Quakeland: On the Road to America's Next Devastating Earthquake

Dutton. Aug. 2017. 368p. notes. index. ISBN 9780525955184. $28; ebk. ISBN 9780698411463. NAT HIST
Seismic science is popularly focused on California and the region's San Andreas fault, but new research is showing that many faults (fractured rock as a result of movement) are not confined to the West Coast; in fact, they are quite numerous throughout the United States, including in places that were once considered fault-free such as New York and Oklahoma. As journalist Miles argues, this means that many of these "earthquake-free" areas, which were built up without any seismic codes, are not as well prepared should the Big One hit their region. By traveling to such places and focusing on the recent science, Miles takes a hard look at seismology's new findings and applications. In addition, not only is there current research on naturally occurring quakes, there is evidence of a rise in human-induced earthquakes from activities such as reservoir building, mining, and even fracking. Miles's fascinating volume is an eye-opener, demonstrating how this new knowledge impacts long-held beliefs about earthquakes, their occurrences, and their behavior.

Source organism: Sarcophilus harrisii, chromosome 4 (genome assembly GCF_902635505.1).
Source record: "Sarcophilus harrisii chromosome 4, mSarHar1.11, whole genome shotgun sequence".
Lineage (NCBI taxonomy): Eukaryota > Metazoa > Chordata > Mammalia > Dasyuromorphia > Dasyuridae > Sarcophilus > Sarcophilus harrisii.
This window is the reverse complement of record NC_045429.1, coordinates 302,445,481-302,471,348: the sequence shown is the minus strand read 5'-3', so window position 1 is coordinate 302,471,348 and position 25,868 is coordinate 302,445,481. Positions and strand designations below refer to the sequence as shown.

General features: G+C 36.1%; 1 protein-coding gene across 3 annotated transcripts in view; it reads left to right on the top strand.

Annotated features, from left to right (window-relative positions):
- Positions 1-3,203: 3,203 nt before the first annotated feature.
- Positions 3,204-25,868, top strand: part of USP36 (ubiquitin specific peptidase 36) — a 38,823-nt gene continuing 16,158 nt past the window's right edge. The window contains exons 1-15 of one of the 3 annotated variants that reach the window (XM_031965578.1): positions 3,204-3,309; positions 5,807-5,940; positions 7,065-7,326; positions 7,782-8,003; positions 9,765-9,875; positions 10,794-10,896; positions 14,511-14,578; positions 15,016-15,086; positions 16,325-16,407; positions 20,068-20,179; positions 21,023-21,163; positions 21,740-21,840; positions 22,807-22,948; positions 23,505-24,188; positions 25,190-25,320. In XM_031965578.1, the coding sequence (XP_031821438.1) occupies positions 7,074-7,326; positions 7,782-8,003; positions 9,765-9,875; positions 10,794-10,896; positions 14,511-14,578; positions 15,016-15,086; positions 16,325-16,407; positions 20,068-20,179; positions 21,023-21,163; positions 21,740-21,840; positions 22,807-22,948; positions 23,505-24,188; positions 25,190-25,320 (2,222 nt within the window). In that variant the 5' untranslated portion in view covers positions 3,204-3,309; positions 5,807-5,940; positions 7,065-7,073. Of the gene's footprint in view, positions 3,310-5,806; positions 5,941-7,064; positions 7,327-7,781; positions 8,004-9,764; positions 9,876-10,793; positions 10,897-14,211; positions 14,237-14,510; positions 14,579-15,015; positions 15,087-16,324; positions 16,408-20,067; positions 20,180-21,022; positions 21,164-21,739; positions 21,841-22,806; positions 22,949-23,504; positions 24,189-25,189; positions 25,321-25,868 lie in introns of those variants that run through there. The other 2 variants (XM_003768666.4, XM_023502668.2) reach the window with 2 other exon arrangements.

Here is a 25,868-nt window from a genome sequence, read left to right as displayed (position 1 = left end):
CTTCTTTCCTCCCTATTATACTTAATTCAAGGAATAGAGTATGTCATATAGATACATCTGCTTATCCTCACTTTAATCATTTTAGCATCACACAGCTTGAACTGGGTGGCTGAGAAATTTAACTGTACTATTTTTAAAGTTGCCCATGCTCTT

VERDICT A cautionary look at how changes to the Earth, both natural and human-made, are transforming the scientific field as well as what those changes might hold for cities and individuals. A relevant topic that any reader will find compelling.
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